Ben and John write about differential volume elements in unexpected coordinates
Benjamin P. Schermerhorn and John R. Thompson
Phys. Rev. Phys. Educ. Res. 15, 010112
In upper-division physics courses, students’ use of differential line, area, and volume elements and their facility with the various multivariable coordinate systems consistently go hand in hand. As part of an effort to investigate student understanding of the structure of non-Cartesian coordinate systems and the associated differential elements, we interviewed students (mostly in pairs) in junior-level electricity and magnetism courses at two universities. In a sequence of tasks, students were asked to construct a differential length vector and a differential volume element in an unconventional spherical coordinate system. None of the students were able to arrive at a correct differential length element initially. This work addresses the construction and checking of the volume element. Volume element construction occurred by either combining associated lengths, an attempt to determine sides of a differential cube, or mapping from the existing spherical coordinate system. Students who constructed volume elements from differential length components corrected their length element terms as a result of checking the volume element expression by integration. Other students who relied heavily on spherical coordinates displayed further difficulty connecting dimensionality and projection ideas to differential construction.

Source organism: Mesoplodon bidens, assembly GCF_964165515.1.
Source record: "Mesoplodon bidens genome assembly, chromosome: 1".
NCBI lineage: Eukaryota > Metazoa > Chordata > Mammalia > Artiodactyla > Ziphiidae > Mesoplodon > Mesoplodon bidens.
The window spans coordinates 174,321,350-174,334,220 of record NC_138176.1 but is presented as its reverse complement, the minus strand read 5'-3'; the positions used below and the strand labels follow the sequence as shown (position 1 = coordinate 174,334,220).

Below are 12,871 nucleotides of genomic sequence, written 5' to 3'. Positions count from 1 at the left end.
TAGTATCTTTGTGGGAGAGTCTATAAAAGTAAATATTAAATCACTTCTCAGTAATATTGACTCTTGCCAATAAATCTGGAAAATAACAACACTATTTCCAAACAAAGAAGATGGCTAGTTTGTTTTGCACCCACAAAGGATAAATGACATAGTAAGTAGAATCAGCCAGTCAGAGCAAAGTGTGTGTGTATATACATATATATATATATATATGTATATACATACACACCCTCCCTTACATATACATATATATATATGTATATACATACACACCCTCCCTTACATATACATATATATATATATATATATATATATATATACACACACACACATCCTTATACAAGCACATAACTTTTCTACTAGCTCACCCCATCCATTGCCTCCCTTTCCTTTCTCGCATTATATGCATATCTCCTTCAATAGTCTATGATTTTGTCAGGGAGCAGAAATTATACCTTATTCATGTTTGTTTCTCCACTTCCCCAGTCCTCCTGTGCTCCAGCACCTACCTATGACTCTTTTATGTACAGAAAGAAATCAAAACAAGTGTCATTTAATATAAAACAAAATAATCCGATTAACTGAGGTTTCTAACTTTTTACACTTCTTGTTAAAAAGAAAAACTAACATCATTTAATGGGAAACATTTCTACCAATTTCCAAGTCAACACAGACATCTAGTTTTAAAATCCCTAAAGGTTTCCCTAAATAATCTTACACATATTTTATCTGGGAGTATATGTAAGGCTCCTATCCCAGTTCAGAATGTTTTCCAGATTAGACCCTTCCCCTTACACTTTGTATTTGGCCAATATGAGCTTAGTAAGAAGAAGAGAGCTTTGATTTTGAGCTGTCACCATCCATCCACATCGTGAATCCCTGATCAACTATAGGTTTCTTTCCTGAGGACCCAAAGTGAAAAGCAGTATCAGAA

Link to post on the UMaine PERL blog: Schermerhorn & Thompson about differential volume elements